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USDA Increases Cane Sugar Imports to Meet Demand for Non-GE Products

On May 17, 2016, the U.S. Department of Agriculture (“USDA”) announced that it is allowing an additional 200,000 short tons of cane sugar imports to meet food manufacturers’ increasing demand for non-genetically modified sugar products. In its news release, the agency explained that

“USDA recognizes that America’s beet sugar producers have made significant investments in a strong 2016 crop, but they continue to face uncertainty. Based on the projections in the May 10, 2016 World Agricultural Supply and Demand Estimates (WASDE) report, USDA took this action as required by the Farm Bill in order to maintain an adequate sugar supply in an uncertain market. This uncertainty is due to inaction on GE [genetic engineering] legislation and lack of consumer information about genetic technology.”

USDA further noted that it would “closely monitor[] sugar production, stocks, consumption, imports, and all sugar market and program variables on an ongoing basis,” and it recognized that the agency “may need to make additional adjustments to imports or domestic marketing allotments.”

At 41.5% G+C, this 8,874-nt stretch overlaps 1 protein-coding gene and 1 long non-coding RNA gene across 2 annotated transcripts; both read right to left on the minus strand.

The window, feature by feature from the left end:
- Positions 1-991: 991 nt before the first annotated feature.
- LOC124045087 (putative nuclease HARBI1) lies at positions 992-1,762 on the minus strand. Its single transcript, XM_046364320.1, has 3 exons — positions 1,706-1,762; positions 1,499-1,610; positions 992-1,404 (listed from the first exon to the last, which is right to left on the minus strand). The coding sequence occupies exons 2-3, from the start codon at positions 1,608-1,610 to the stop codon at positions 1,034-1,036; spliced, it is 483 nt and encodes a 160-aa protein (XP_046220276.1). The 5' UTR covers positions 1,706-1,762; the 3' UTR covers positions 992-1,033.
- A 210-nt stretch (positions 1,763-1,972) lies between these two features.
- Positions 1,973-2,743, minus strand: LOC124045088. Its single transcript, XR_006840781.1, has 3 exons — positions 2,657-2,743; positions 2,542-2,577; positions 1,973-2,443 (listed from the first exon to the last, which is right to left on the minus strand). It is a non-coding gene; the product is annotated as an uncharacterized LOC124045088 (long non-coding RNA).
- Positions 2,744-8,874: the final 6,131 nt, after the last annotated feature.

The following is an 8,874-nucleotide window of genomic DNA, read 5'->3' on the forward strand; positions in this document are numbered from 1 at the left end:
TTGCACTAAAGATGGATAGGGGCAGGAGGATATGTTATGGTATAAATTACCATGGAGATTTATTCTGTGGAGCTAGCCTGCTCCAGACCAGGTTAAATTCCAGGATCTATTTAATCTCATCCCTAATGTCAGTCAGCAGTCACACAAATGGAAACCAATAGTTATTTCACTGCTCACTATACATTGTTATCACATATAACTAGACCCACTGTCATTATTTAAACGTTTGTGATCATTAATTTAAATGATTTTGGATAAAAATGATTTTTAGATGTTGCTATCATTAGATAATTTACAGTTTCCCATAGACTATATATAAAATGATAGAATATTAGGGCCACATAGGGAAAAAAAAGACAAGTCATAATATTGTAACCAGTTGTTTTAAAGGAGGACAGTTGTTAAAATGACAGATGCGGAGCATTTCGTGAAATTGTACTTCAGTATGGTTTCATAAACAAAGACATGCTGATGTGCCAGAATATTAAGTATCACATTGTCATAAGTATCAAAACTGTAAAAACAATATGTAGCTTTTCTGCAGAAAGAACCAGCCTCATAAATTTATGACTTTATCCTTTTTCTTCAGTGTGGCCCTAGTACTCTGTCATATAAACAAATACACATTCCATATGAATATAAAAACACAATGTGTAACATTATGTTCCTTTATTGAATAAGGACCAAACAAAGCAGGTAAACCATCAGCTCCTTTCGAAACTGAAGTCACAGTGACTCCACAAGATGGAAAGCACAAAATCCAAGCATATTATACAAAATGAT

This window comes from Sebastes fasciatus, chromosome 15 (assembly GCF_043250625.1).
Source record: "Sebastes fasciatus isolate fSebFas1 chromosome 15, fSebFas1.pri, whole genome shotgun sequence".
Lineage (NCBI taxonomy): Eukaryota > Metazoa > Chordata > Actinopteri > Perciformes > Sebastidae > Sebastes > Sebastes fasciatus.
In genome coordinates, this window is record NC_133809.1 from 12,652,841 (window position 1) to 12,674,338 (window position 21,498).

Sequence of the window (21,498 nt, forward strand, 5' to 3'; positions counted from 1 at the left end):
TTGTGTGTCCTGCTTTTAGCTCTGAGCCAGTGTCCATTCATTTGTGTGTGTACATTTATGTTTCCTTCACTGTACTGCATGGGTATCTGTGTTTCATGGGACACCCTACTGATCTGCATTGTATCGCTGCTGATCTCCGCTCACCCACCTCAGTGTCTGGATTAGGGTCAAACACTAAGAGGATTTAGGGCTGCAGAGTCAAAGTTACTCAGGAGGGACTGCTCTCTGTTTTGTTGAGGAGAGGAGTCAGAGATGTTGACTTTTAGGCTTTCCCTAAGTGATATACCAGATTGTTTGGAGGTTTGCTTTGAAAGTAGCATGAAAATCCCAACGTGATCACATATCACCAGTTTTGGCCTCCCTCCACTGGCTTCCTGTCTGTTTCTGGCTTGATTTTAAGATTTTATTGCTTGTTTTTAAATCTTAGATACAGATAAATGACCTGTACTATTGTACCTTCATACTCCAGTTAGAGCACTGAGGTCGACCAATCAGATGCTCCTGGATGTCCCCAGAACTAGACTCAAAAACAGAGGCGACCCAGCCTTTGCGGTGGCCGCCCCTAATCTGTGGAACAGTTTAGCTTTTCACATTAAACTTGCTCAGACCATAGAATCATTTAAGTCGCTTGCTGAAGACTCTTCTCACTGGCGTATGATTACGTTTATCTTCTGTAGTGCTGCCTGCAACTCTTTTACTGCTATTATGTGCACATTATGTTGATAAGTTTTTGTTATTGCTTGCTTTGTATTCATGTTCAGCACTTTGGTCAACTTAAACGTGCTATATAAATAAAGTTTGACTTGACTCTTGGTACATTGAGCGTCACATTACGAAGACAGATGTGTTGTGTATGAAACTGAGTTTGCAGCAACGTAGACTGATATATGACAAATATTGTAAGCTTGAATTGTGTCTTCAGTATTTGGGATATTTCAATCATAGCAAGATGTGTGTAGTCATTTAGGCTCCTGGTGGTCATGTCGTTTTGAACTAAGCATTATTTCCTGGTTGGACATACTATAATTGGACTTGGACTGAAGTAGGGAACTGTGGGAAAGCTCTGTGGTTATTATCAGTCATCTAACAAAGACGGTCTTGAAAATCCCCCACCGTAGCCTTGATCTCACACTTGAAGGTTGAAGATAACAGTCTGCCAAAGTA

This USDA action regarding cane sugar imports is just one example of the market consequences stemming from the uncertainty regarding mandatory GE labeling legislation at both the federal and state levels.  Manufacturers are scrambling to find new sugar suppliers, reformulate their products, and/or relabel their products that could enter Vermont after the  July 1, 2016 compliance date for  Vermont's Act 120 (which requires food manufacturers to label all FDA-regulated products that have been produced with GE ingredients). Confusion and uncertainty will likely continue among manufacturers and consumers alike as we get closer to that date, as Congress continues to go back-and-forth on a federal law, and as other states begin taking up their own, potentially disparate GE labeling bills.

Stay tuned to this space for more news regarding GE or “GMO” food labeling laws. Our prior GMO coverage is available here.

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Russell Kott